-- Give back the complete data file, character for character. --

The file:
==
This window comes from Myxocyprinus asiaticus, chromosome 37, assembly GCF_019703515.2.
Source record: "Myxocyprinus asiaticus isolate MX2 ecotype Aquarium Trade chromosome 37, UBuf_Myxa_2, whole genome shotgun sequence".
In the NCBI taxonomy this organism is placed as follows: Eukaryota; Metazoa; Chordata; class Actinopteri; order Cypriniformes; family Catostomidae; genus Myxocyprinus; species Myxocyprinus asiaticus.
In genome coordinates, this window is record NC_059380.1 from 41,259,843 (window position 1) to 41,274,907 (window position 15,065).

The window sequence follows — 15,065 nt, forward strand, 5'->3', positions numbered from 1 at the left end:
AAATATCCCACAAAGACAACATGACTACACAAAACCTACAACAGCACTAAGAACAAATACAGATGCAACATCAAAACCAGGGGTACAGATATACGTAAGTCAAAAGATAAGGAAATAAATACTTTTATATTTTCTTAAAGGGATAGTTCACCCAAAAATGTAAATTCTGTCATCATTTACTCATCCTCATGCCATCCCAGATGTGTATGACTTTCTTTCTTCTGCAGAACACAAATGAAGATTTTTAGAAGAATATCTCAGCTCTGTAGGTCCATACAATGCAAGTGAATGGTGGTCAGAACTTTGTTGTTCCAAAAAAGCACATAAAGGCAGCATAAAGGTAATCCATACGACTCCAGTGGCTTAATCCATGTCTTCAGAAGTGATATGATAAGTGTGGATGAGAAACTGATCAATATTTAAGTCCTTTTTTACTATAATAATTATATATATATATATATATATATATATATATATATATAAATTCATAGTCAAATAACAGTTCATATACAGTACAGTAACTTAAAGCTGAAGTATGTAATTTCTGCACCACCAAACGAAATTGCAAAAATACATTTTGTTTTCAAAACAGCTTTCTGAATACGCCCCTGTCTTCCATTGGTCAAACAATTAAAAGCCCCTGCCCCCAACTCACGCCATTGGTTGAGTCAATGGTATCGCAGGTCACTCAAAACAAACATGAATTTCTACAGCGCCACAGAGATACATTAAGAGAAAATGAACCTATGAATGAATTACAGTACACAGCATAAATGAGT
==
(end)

This window comes from Myxocyprinus asiaticus, chromosome 37, assembly GCF_019703515.2.
Source record: "Myxocyprinus asiaticus isolate MX2 ecotype Aquarium Trade chromosome 37, UBuf_Myxa_2, whole genome shotgun sequence".
In the NCBI taxonomy this organism is placed as follows: Eukaryota; Metazoa; Chordata; class Actinopteri; order Cypriniformes; family Catostomidae; genus Myxocyprinus; species Myxocyprinus asiaticus.
In genome coordinates, this window is record NC_059380.1 from 41,259,843 (window position 1) to 41,274,907 (window position 15,065).

The window sequence follows — 15,065 nt, forward strand, 5'->3', positions numbered from 1 at the left end:
AAATATCCCACAAAGACAACATGACTACACAAAACCTACAACAGCACTAAGAACAAATACAGATGCAACATCAAAACCAGGGGTACAGATATACGTAAGTCAAAAGATAAGGAAATAAATACTTTTATATTTTCTTAAAGGGATAGTTCACCCAAAAATGTAAATTCTGTCATCATTTACTCATCCTCATGCCATCCCAGATGTGTATGACTTTCTTTCTTCTGCAGAACACAAATGAAGATTTTTAGAAGAATATCTCAGCTCTGTAGGTCCATACAATGCAAGTGAATGGTGGTCAGAACTTTGTTGTTCCAAAAAAGCACATAAAGGCAGCATAAAGGTAATCCATACGACTCCAGTGGCTTAATCCATGTCTTCAGAAGTGATATGATAAGTGTGGATGAGAAACTGATCAATATTTAAGTCCTTTTTTACTATAATAATTATATATATATATATATATATATATATATATATATATAAATTCATAGTCAAATAACAGTTCATATACAGTACAGTAACTTAAAGCTGAAGTATGTAATTTCTGCACCACCAAACGAAATTGCAAAAATACATTTTGTTTTCAAAACAGCTTTCTGAATACGCCCCTGTCTTCCATTGGTCAAACAATTAAAAGCCCCTGCCCCCAACTCACGCCATTGGTTGAGTCAATGGTATCGCAGGTCACTCAAAACAAACATGAATTTCTACAGCGCCACAGAGATACATTAAGAGAAAATGAACCTATGAATGAATTACAGTACACAGCATAAATGAGT